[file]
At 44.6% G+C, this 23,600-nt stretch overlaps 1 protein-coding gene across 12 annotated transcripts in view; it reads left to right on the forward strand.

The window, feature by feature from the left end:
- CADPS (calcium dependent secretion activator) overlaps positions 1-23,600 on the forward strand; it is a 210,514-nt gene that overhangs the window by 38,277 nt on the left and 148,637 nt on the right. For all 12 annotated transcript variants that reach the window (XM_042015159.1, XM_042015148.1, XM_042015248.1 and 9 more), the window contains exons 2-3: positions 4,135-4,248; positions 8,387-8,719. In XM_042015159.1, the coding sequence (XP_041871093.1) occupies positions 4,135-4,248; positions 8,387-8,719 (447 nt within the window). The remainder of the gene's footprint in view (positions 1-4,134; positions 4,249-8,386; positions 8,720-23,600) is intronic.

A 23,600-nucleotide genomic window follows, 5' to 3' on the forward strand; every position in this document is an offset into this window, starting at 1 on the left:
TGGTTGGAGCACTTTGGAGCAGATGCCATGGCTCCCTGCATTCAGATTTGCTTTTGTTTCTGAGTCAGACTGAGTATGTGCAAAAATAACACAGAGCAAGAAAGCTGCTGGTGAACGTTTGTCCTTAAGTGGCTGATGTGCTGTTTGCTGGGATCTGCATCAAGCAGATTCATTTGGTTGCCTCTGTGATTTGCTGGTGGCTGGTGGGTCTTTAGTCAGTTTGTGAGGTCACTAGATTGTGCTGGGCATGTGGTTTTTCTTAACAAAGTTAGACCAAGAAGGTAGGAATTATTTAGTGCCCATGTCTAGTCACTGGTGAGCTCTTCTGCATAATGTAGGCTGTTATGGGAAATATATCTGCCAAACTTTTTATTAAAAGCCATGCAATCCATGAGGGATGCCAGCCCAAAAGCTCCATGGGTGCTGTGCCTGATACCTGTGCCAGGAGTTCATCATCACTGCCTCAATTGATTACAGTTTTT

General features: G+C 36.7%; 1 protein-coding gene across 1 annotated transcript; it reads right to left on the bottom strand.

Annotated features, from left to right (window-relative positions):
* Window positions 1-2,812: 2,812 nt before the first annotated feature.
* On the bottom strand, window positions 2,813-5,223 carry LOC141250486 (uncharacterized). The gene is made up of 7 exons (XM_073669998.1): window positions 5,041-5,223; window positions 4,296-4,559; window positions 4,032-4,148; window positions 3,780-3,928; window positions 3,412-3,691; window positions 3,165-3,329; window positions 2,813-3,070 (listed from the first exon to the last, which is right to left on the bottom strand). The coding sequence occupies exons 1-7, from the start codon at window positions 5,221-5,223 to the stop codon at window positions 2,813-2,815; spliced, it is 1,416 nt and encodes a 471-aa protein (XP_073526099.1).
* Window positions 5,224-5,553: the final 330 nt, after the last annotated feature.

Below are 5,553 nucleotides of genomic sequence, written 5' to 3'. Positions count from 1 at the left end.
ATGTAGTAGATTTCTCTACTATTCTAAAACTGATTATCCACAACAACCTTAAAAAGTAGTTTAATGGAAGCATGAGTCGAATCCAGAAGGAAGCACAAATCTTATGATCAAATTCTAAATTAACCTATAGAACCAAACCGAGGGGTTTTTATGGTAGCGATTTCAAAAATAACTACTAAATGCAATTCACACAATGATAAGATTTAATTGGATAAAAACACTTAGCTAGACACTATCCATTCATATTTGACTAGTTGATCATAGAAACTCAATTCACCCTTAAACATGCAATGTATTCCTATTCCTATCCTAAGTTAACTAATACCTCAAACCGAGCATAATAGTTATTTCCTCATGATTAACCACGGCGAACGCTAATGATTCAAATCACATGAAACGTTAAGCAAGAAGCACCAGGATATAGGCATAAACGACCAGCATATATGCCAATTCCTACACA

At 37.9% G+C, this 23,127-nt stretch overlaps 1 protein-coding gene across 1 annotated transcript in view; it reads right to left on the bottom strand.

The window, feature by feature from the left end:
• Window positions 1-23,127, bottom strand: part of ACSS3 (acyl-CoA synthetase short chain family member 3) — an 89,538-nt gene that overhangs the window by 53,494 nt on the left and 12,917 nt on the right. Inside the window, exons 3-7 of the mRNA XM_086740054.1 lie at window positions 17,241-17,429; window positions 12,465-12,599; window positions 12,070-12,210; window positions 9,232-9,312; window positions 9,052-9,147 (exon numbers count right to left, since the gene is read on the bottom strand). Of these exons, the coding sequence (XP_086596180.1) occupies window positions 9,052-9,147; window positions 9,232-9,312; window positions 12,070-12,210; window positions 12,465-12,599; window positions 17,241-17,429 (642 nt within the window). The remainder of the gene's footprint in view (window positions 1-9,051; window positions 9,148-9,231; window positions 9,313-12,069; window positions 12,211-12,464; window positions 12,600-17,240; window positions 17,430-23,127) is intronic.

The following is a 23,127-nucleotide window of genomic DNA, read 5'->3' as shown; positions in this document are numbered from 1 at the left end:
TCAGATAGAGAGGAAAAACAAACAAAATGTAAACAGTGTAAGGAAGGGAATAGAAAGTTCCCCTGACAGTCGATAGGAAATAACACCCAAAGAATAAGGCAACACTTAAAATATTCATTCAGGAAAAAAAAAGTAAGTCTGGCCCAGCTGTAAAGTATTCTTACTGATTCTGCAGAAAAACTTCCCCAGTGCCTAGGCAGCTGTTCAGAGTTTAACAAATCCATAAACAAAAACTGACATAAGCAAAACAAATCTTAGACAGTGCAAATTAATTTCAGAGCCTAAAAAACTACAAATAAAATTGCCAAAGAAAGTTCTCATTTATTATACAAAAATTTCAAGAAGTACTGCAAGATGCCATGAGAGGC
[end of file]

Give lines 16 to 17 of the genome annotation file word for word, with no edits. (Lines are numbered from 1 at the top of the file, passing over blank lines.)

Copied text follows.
The following is a 23,127-nucleotide window of genomic DNA, read 5'->3' as shown; positions in this document are numbered from 1 at the left end:
TCAGATAGAGAGGAAAAACAAACAAAATGTAAACAGTGTAAGGAAGGGAATAGAAAGTTCCCCTGACAGTCGATAGGAAATAACACCCAAAGAATAAGGCAACACTTAAAATATTCATTCAGGAAAAAAAAAGTAAGTCTGGCCCAGCTGTAAAGTATTCTTACTGATTCTGCAGAAAAACTTCCCCAGTGCCTAGGCAGCTGTTCAGAGTTTAACAAATCCATAAACAAAAACTGACATAAGCAAAACAAATCTTAGACAGTGCAAATTAATTTCAGAGCCTAAAAAACTACAAATAAAATTGCCAAAGAAAGTTCTCATTTATTATACAAAAATTTCAAGAAGTACTGCAAGATGCCATGAGAGGC